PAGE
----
As the war on terror continues around the world, Osama bin Laden is now winning – at least in the realm of action figures.
A Connecticut company marketing dolls featuring likenesses of the terrorist, President Bush, Rudy Giuliani, and British Prime Minister Tony Blair says bin Laden has recently taken a clear lead in sales.
‘Bush’ action figure confronts bin Laden doll
“Osama is outselling everyone else combined! That’s America for you,” said Emil Vicale, president of Herobuilders.com. “Up until last week, it was a tie between the presidential figure and bin Laden.”
With the exception of bin Laden, Vicale is reluctant to label the action figures with the names of their real-life counterparts due to what he terms “legalities.” Nonetheless, sales of the lookalikes are in the thousands since making their debut on the Internet March 13.
An industrial designer by trade, Vicale was inspired to market dolls in the aftermath of Sept. 11 when 90 percent of requests coming in were for action figures.
Bin Laden was not even among the original group of three creations: “Our Hero” [Bush], “The Rock” [Giuliani], and “The Ally” [Blair]. He was added later when consumers sought to have a villain to go along with the heroes.
Vicale can only speculate why Americans are purchasing the bin Laden character more than the heroes.
“Maybe they want to blow him up,” he told WorldNetDaily. “You should see my own bin Laden doll. He doesn’t look like he originally did – he’s now missing an arm and a leg.”
While the presidential figure is a close second to Osama, he’s far ahead of the Rudy resembler which has sold only a few. In fact, the plastic prime minister figure resembling Blair has yet to sell a single doll.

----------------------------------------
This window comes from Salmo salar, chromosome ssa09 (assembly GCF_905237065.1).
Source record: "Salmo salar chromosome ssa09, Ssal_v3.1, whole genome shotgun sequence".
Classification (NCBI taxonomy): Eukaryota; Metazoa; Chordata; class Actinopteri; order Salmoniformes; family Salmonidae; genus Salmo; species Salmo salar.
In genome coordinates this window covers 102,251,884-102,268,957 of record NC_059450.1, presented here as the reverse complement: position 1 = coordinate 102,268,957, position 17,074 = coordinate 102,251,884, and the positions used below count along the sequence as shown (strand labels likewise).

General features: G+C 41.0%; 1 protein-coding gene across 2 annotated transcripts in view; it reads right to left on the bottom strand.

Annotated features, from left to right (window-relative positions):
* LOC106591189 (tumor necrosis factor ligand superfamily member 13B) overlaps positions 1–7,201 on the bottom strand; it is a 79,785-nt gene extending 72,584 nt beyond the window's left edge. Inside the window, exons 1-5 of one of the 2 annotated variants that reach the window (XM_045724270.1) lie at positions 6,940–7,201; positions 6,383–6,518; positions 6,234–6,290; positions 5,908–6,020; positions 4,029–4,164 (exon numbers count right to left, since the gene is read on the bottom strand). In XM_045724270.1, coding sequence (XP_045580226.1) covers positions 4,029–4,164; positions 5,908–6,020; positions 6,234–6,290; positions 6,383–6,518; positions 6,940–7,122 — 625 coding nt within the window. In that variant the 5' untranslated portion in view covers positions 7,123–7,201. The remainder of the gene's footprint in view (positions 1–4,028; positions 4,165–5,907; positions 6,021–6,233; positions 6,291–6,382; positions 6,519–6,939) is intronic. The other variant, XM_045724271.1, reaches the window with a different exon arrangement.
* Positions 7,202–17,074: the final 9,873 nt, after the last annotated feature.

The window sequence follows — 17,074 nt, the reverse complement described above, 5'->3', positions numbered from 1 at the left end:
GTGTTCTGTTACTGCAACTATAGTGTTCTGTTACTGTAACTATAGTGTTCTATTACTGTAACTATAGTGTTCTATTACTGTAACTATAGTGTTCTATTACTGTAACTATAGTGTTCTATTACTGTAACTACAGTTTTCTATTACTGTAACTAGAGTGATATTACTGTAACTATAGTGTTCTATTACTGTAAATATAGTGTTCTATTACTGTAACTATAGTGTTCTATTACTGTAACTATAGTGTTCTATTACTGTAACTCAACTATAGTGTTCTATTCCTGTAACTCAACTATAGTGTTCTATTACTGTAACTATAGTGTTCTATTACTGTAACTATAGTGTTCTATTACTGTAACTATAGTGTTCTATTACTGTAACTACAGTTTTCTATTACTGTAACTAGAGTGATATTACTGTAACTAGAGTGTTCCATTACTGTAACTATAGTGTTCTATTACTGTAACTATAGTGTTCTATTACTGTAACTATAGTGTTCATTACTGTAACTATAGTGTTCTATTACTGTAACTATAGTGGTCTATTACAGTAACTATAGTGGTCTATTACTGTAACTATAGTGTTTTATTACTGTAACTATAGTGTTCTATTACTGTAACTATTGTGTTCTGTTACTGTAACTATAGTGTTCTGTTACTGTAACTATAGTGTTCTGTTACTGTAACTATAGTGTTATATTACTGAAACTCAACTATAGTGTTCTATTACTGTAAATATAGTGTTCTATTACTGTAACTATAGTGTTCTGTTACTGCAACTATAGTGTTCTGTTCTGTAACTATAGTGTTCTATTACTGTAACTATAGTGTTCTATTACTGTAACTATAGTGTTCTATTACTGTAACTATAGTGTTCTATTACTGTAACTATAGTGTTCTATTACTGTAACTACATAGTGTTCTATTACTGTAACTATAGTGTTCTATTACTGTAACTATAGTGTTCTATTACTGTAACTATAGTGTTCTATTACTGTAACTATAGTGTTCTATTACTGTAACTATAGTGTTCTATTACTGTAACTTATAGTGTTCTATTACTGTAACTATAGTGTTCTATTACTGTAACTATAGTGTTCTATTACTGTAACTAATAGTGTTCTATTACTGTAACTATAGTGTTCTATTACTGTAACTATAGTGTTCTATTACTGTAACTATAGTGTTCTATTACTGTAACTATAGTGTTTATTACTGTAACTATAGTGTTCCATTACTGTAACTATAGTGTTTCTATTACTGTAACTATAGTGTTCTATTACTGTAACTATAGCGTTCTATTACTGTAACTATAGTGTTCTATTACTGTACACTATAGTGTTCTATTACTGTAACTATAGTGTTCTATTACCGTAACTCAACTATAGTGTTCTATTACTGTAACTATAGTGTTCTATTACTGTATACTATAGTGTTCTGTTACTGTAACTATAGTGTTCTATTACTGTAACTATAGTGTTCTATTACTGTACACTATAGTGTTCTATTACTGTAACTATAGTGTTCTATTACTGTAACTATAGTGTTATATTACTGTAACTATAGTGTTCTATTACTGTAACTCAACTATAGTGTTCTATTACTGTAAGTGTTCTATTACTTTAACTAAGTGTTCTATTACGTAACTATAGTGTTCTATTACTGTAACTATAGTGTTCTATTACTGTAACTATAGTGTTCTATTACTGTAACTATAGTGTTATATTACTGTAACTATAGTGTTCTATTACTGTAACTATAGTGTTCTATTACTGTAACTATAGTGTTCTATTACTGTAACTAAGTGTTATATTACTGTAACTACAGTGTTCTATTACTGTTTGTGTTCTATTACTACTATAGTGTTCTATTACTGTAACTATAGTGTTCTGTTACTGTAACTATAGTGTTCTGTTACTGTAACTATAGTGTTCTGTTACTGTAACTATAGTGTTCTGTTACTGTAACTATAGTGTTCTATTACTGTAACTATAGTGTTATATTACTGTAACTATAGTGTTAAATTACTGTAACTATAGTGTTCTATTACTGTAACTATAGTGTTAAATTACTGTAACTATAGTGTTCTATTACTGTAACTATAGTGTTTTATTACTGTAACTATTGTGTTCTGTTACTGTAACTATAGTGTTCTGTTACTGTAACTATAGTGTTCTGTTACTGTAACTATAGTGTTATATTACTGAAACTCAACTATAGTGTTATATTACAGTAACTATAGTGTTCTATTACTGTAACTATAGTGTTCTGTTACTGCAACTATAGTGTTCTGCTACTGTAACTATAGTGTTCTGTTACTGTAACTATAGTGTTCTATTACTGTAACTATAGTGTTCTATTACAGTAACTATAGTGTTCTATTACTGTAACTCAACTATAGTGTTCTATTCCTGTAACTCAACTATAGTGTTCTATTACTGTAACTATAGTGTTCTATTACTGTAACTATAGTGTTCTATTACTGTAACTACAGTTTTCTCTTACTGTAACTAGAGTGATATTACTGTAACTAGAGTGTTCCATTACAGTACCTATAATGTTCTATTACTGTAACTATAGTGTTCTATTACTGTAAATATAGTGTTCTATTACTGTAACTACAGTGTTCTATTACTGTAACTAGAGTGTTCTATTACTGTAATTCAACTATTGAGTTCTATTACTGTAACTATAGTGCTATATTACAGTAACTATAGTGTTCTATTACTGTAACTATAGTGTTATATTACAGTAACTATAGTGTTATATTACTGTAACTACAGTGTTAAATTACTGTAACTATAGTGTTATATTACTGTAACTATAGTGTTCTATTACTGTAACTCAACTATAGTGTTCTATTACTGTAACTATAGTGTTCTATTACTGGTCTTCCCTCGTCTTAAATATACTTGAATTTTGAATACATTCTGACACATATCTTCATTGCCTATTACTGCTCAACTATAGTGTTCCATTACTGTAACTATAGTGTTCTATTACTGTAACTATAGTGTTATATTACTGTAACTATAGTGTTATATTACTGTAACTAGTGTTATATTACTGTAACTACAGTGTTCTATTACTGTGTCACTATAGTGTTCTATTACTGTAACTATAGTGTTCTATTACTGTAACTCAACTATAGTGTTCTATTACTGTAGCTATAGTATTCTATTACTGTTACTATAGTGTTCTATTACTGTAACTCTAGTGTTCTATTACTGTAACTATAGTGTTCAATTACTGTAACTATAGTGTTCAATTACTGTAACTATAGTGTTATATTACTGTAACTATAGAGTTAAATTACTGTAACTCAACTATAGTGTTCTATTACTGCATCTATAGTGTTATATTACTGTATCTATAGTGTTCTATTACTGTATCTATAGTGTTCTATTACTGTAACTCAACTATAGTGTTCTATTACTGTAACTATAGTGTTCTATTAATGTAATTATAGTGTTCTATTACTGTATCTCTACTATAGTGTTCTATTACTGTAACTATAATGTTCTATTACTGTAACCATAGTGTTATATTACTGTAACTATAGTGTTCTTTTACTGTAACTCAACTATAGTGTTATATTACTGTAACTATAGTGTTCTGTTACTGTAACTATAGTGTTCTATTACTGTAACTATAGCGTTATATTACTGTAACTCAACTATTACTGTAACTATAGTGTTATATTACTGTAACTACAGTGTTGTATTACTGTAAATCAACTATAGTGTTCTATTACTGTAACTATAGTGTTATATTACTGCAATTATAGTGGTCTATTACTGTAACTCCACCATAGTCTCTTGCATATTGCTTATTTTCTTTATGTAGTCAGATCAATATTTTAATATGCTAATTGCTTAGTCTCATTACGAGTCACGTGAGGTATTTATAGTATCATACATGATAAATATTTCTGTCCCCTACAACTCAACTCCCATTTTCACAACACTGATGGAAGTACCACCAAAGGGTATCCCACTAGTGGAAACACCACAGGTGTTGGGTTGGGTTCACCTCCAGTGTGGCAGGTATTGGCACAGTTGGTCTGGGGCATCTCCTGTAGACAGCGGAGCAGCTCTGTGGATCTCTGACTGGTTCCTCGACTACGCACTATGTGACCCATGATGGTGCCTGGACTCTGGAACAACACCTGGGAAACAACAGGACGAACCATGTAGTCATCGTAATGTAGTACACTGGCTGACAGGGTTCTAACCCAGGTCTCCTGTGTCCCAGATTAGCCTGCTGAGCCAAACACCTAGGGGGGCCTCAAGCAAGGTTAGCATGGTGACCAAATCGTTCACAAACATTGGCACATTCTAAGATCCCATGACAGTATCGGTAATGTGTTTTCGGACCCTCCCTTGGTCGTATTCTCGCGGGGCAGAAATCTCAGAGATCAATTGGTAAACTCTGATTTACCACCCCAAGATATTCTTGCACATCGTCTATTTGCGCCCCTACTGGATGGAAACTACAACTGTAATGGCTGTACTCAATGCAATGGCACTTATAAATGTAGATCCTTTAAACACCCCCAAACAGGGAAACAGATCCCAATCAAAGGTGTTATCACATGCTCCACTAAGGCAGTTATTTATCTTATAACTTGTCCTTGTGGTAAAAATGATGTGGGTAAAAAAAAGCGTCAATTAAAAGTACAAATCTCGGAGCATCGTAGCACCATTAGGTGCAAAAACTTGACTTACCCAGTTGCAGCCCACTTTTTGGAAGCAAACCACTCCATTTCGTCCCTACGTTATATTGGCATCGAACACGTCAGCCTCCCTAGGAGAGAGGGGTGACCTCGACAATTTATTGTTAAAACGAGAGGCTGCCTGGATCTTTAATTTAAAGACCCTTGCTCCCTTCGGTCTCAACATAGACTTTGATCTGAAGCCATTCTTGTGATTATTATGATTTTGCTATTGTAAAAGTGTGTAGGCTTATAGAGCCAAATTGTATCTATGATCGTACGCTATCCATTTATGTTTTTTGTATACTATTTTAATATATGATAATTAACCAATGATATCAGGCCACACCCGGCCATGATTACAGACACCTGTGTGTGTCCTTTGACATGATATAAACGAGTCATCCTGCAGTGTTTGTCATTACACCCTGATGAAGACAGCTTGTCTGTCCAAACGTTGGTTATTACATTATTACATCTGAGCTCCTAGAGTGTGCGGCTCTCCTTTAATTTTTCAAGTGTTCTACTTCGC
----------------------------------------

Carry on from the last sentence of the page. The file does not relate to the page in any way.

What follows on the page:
Photos of each figurine are displayed on the website, but several from the original gallery have been taken down after negative feedback from some parents. One depicted the presidential character pointing a gun directly at the head of a kneeling bin Laden. The other showed “Bush” aiming a gun and holding a dagger in front of a surrendering Osama.
“We’re not a child site,” said Vicale. “Kids don’t use credit cards.”
He says the portrayals were merely visions of himself acting out what he’d like to see done with the mastermind of the Sept. 11 attacks. Nevertheless, he says he removed those photos since children have access to the site.
Clothes from other popular dolls fit bin Laden
One of the more provocative images still posted shows bin Laden dressed up in a pink tutu carrying a purse. While Herobuilders doesn’t sell the doll with those accessories, Vicale points out the figures are the same size as other popular dolls sold in stores, and clothes from one will fit the other.
The action figures market for $26.95, and it takes Herobuilders just seven days to design and create a new personality. Vicale is hoping companies and individuals order personalized dolls modeled after themselves.
While most action figures on the market are derived from the world of fiction, Vicale thinks his dolls can positively impact children because they’re based on real people.
“Now they can have an action figure that’s not an ordinary guy. These are real American heroes,” he said. “G.I. Joes are just a generic dude.”
|Barbie? turned Election 2000 into ‘Gore v. Doll’|
The realm of dolls has on occasion meshed with real-life events. One case in point is the 2000 presidential campaign by Barbie. Though her entry did gain some early publicity due to similarities with the Gore platform, she failed to gather any momentum by the primaries.
Vicale is looking to mix the worlds even more, creating more political figures based on current events. But after seeing a perspiration-soaked Al Gore deliver a speech last weekend at the Florida Democratic Conference, Vicale was quick to say he would not be making a Gore doll.
“Absolutely not. I don’t think anyone would buy him. And how do you get him to sweat?”